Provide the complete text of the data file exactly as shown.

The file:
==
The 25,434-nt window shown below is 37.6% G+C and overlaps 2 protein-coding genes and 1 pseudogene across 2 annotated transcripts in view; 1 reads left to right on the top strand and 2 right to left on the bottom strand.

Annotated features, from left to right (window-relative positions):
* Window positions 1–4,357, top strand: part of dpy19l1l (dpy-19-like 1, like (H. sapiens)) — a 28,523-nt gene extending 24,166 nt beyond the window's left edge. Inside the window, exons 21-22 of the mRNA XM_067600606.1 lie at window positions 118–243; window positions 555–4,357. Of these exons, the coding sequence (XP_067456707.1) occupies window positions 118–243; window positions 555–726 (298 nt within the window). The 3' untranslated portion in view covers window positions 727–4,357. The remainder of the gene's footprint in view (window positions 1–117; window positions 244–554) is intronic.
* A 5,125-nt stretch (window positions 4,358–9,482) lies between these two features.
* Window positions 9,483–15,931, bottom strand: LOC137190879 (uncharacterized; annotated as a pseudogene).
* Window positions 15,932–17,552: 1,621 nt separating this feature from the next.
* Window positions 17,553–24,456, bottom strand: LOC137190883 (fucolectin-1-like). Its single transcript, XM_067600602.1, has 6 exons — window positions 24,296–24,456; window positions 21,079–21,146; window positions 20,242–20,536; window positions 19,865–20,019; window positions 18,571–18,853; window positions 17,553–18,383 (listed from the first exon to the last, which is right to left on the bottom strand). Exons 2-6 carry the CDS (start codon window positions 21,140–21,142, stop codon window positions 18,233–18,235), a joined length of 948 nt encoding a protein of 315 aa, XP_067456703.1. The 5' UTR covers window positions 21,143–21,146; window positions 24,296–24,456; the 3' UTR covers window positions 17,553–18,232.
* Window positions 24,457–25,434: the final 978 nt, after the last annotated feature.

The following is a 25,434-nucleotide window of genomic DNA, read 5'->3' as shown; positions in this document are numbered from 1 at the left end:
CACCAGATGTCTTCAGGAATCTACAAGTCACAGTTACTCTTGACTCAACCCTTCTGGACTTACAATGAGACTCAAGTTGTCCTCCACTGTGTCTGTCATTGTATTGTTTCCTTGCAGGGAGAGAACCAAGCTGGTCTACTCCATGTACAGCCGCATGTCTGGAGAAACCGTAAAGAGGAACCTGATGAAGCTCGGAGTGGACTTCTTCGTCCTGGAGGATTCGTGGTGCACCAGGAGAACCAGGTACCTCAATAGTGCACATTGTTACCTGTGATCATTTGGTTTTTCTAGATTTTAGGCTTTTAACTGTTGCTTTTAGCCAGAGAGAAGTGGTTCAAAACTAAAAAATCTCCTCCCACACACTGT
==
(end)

The 25,434-nt window shown below is 37.6% G+C and overlaps 2 protein-coding genes and 1 pseudogene across 2 annotated transcripts in view; 1 reads left to right on the top strand and 2 right to left on the bottom strand.

Annotated features, from left to right (window-relative positions):
* Window positions 1–4,357, top strand: part of dpy19l1l (dpy-19-like 1, like (H. sapiens)) — a 28,523-nt gene extending 24,166 nt beyond the window's left edge. Inside the window, exons 21-22 of the mRNA XM_067600606.1 lie at window positions 118–243; window positions 555–4,357. Of these exons, the coding sequence (XP_067456707.1) occupies window positions 118–243; window positions 555–726 (298 nt within the window). The 3' untranslated portion in view covers window positions 727–4,357. The remainder of the gene's footprint in view (window positions 1–117; window positions 244–554) is intronic.
* A 5,125-nt stretch (window positions 4,358–9,482) lies between these two features.
* Window positions 9,483–15,931, bottom strand: LOC137190879 (uncharacterized; annotated as a pseudogene).
* Window positions 15,932–17,552: 1,621 nt separating this feature from the next.
* Window positions 17,553–24,456, bottom strand: LOC137190883 (fucolectin-1-like). Its single transcript, XM_067600602.1, has 6 exons — window positions 24,296–24,456; window positions 21,079–21,146; window positions 20,242–20,536; window positions 19,865–20,019; window positions 18,571–18,853; window positions 17,553–18,383 (listed from the first exon to the last, which is right to left on the bottom strand). Exons 2-6 carry the CDS (start codon window positions 21,140–21,142, stop codon window positions 18,233–18,235), a joined length of 948 nt encoding a protein of 315 aa, XP_067456703.1. The 5' UTR covers window positions 21,143–21,146; window positions 24,296–24,456; the 3' UTR covers window positions 17,553–18,232.
* Window positions 24,457–25,434: the final 978 nt, after the last annotated feature.

The following is a 25,434-nucleotide window of genomic DNA, read 5'->3' as shown; positions in this document are numbered from 1 at the left end:
CACCAGATGTCTTCAGGAATCTACAAGTCACAGTTACTCTTGACTCAACCCTTCTGGACTTACAATGAGACTCAAGTTGTCCTCCACTGTGTCTGTCATTGTATTGTTTCCTTGCAGGGAGAGAACCAAGCTGGTCTACTCCATGTACAGCCGCATGTCTGGAGAAACCGTAAAGAGGAACCTGATGAAGCTCGGAGTGGACTTCTTCGTCCTGGAGGATTCGTGGTGCACCAGGAGAACCAGGTACCTCAATAGTGCACATTGTTACCTGTGATCATTTGGTTTTTCTAGATTTTAGGCTTTTAACTGTTGCTTTTAGCCAGAGAGAAGTGGTTCAAAACTAAAAAATCTCCTCCCACACACTGT